Senator Bernie Sanders and leading Democrats fired back that the president is actually — quote — "telling Republicans to accelerate voter suppression" with stricter voter I.D. laws.

    Spicer acknowledged today that expanding controversial voter I.D. laws could be one outcome of the investigation.

    For more on the president's unproven allegations and his call for an investigation, I'm joined now by Rick Hasen. He's a law professor at the University of California, Irvine, and writes the Election Law Blog, and by Alex Padilla, who is California's secretary of state. He's a Democrat, and he oversees elections there.

    Gentlemen, welcome to you both.

    Rick Hasen, I would like to start with you.

    The allegation on the table is that three or four or five million people voted illegally in this last election. Is there any evidence that that went on?

    RICK HASEN, University of California, Irvine: There's no evidence that that went on. There is no evidence even that thousands or even hundreds of illegal votes were cast.

    And, you know, think about five million people involved in a conspiracy that no one has been able to detect, even in those states with Republican secretaries of state that are looking out for this kind of fraud that is supposedly happening. It is just a ludicrous idea.

    And if you were going do this and engage in this vast conspiracy, you would think that you would be able to actually swing the results of the election and put maybe 10,000 or 20,000 more votes in Michigan and in Pennsylvania. It just — it is a ludicrous accusation.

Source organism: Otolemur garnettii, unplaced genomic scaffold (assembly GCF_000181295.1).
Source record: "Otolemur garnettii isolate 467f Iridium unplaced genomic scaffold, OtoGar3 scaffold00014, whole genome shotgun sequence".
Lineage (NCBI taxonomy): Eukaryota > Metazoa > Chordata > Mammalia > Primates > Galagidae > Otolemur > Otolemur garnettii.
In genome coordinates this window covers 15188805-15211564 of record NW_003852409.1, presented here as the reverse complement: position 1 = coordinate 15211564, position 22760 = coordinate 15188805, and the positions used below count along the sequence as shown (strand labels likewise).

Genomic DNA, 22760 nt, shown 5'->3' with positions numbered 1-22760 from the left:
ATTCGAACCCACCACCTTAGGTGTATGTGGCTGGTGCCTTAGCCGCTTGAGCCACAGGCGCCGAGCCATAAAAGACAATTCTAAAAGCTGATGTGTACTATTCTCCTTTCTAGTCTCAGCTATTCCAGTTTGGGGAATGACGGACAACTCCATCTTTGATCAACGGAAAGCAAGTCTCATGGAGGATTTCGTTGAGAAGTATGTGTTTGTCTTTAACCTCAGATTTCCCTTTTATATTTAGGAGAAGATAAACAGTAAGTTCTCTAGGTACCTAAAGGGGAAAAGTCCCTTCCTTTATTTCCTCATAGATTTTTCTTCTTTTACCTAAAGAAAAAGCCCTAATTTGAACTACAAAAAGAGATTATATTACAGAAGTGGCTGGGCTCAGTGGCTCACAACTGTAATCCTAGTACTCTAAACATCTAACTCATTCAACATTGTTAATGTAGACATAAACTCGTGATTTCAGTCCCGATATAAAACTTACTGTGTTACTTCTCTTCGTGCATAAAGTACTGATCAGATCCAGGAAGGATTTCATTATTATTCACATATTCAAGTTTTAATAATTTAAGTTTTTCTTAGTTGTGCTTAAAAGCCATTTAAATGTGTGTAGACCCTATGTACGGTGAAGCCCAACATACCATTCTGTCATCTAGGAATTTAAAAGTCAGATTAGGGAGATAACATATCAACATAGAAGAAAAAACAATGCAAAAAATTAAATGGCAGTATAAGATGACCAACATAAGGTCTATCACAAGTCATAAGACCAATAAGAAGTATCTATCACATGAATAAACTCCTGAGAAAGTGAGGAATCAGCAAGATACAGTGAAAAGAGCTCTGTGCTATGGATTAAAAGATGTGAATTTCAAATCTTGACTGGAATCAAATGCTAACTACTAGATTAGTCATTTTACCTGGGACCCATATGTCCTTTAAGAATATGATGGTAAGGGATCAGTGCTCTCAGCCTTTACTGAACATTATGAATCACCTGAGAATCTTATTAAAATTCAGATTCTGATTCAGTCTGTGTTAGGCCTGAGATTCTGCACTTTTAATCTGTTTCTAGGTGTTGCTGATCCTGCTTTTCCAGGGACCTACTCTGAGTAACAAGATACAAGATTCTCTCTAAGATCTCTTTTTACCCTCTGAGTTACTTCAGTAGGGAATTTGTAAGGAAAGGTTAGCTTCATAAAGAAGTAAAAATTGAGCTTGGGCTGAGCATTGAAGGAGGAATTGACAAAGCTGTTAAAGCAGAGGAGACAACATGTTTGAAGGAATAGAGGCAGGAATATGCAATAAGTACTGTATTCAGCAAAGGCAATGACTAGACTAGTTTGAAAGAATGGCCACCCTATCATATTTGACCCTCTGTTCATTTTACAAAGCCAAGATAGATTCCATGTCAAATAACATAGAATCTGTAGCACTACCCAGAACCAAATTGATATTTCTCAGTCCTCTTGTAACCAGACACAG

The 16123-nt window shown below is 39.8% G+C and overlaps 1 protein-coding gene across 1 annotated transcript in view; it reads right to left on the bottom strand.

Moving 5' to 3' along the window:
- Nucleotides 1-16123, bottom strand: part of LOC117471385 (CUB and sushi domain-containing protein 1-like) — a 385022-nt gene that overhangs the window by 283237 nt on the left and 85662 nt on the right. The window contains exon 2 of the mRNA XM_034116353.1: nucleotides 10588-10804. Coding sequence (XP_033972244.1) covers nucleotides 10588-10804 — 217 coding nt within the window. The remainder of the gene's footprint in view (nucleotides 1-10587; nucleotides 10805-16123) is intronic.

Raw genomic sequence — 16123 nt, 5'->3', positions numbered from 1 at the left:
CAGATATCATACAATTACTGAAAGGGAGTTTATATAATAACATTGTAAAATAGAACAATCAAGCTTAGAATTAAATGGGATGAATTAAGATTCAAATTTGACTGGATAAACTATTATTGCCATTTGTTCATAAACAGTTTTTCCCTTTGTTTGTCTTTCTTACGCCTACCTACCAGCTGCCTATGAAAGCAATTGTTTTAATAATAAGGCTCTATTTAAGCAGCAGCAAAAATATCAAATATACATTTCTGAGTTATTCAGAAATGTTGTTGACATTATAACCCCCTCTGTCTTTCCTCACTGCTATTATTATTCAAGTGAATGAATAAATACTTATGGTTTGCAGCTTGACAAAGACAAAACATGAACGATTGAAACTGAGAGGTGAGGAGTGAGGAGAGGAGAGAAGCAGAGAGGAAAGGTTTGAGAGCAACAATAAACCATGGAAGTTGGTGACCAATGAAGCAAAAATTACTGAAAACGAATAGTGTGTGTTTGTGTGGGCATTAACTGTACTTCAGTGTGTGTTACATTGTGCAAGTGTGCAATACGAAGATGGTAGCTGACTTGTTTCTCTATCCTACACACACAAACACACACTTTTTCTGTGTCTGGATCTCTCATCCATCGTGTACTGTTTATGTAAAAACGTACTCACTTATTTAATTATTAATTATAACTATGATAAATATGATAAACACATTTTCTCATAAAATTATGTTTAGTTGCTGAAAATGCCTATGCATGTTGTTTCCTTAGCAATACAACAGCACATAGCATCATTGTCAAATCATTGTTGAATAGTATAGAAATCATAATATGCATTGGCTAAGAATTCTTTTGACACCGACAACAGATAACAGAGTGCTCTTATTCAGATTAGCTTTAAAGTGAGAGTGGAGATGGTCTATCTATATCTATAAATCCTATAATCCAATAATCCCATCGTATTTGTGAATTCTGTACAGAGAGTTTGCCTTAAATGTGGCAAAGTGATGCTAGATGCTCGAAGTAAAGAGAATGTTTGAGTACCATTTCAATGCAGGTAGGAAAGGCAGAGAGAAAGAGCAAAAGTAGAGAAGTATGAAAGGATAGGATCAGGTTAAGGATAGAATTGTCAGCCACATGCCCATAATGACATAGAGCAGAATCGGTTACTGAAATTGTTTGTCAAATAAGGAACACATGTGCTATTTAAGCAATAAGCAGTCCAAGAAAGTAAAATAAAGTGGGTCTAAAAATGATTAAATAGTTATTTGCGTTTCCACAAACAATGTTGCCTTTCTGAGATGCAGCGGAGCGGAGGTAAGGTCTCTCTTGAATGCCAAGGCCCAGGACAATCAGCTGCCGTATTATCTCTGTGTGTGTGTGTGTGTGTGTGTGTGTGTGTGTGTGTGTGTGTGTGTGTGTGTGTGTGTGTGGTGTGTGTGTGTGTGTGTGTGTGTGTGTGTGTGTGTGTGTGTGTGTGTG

Secretary of State Padilla, the same question to you. You oversaw an election in the biggest state in the country. How much election fraud did you see in your state?

    ALEX PADILLA, California Secretary of State: Look, I can honestly tell that you we have zero evidence of any non-citizens voting in the November election here in the state of California.

    We take voter fraud very seriously and invite anybody that has information about irregularities or wrongdoing to bring it forward. And we're happy to look into it. I extended that offer to team Trump back in November. And that offer still stands.

    But, like Rick mentioned, there's zero evidence of this happening. Here's what my bigger concern is. And I think the more that President Trump and the administration calls into question the integrity of the elections, they're simply setting the stage for proposed changes to policy and changes to law that will follow that will take our country backwards as it pertains to voting rights.

    And we need to push back every step of the way.


    Mr. Padilla, though, staying with you, a lot of conservatives will argue that if you don't need to have an I.D. to prove you are who you say you are when you go to vote, couldn't there be widespread voter fraud, and you just wouldn't know about it?


    There's a lot of hypotheticals that people would like to kind of put out there to create the concern, to create the doubt.